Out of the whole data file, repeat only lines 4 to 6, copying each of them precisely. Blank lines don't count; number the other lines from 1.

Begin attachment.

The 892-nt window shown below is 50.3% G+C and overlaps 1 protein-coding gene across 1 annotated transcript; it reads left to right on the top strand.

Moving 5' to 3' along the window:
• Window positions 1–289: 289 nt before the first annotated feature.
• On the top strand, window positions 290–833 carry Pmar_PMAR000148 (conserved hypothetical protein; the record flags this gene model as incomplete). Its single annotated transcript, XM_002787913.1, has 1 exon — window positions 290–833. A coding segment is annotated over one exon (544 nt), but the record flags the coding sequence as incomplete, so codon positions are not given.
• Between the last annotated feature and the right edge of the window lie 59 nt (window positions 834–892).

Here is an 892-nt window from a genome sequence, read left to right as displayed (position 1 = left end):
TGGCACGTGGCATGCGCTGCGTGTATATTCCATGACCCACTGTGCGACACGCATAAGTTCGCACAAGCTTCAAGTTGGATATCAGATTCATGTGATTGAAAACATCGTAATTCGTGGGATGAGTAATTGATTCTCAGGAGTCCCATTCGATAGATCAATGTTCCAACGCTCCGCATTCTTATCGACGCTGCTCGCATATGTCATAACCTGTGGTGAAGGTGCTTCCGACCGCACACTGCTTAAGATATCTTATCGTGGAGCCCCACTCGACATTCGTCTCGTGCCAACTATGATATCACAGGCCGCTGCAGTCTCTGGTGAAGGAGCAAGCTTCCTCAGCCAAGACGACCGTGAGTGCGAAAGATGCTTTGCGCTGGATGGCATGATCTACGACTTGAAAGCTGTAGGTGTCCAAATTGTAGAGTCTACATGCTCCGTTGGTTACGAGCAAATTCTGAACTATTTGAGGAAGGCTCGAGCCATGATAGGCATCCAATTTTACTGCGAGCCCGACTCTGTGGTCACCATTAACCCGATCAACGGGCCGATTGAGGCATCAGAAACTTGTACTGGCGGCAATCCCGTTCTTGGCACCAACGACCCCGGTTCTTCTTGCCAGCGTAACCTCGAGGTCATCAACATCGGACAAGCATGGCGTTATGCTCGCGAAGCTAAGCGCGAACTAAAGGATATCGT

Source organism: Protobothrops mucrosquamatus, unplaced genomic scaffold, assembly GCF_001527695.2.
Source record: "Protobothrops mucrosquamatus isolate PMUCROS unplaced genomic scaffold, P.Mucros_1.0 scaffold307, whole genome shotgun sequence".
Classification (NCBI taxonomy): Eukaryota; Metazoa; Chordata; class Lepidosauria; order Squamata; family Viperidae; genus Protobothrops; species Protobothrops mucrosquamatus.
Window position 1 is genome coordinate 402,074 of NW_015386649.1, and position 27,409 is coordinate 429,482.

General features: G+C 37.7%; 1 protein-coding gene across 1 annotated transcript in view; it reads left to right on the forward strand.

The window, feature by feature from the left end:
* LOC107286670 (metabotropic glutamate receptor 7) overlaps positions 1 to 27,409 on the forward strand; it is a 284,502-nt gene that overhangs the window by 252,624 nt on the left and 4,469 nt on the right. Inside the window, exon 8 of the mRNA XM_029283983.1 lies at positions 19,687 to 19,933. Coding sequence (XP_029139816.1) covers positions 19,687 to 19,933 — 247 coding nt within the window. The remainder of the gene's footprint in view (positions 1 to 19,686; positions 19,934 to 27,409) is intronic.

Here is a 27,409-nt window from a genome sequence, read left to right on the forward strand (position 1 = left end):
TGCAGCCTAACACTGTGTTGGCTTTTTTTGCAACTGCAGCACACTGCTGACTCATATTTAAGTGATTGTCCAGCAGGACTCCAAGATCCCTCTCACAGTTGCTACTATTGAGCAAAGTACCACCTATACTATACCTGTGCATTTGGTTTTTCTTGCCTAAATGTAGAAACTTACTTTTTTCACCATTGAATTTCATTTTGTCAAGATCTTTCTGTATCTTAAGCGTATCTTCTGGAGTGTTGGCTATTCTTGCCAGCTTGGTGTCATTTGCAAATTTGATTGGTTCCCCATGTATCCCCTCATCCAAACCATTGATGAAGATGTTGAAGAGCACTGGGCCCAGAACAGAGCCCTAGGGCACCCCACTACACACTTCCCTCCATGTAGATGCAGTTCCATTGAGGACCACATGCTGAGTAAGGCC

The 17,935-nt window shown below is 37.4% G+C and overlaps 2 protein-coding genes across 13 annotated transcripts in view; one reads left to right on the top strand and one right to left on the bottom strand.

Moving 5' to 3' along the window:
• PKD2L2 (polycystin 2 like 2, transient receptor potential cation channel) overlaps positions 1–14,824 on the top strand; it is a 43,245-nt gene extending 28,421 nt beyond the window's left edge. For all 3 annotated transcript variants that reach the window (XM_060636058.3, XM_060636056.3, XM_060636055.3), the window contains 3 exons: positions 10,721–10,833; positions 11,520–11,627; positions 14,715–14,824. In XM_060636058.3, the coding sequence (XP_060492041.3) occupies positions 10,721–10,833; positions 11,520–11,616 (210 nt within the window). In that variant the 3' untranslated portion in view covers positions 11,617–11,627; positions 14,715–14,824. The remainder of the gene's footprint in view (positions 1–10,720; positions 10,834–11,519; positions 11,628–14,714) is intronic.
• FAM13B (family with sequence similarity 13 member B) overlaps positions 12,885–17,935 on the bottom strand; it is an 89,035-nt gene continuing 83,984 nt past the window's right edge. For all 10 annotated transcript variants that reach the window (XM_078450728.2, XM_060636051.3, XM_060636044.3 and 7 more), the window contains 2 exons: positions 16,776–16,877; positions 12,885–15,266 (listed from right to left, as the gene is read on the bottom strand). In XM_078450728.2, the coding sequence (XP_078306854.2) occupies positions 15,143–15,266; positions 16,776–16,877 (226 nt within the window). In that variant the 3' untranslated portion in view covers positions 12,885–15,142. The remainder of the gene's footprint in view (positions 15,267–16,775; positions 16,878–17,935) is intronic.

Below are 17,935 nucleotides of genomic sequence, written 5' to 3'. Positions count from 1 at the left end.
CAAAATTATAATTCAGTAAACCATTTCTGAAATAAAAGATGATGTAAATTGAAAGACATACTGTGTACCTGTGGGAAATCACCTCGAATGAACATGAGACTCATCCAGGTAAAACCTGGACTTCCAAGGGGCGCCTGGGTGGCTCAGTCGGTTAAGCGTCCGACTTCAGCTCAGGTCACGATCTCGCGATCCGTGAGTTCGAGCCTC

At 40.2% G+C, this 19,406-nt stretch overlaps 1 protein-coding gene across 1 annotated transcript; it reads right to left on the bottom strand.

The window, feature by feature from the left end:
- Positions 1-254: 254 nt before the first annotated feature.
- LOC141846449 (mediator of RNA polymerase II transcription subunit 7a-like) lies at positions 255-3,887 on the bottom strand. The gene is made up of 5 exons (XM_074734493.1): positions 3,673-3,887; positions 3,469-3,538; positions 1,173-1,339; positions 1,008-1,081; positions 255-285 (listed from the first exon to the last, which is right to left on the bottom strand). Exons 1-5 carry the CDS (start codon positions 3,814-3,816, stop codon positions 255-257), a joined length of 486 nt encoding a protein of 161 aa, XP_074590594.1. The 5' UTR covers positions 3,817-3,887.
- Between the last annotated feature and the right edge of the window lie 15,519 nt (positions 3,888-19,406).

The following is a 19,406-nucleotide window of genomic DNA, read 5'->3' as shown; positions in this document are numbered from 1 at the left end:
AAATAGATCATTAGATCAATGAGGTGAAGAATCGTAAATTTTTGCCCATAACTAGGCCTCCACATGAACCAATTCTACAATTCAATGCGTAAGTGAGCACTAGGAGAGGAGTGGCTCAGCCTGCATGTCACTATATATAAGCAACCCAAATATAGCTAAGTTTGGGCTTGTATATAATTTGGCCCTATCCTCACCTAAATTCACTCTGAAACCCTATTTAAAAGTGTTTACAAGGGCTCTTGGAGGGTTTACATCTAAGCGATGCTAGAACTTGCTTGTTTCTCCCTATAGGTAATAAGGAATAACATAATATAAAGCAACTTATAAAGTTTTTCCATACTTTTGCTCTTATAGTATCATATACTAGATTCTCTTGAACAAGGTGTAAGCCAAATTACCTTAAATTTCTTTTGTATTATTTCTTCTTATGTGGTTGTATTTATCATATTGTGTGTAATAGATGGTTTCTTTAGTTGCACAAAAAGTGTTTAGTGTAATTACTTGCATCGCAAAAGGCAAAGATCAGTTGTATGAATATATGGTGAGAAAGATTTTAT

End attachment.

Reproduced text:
• On the top strand, window positions 290–833 carry Pmar_PMAR000148 (conserved hypothetical protein; the record flags this gene model as incomplete). Its single annotated transcript, XM_002787913.1, has 1 exon — window positions 290–833. A coding segment is annotated over one exon (544 nt), but the record flags the coding sequence as incomplete, so codon positions are not given.
• Between the last annotated feature and the right edge of the window lie 59 nt (window positions 834–892).

Here is an 892-nt window from a genome sequence, read left to right as displayed (position 1 = left end):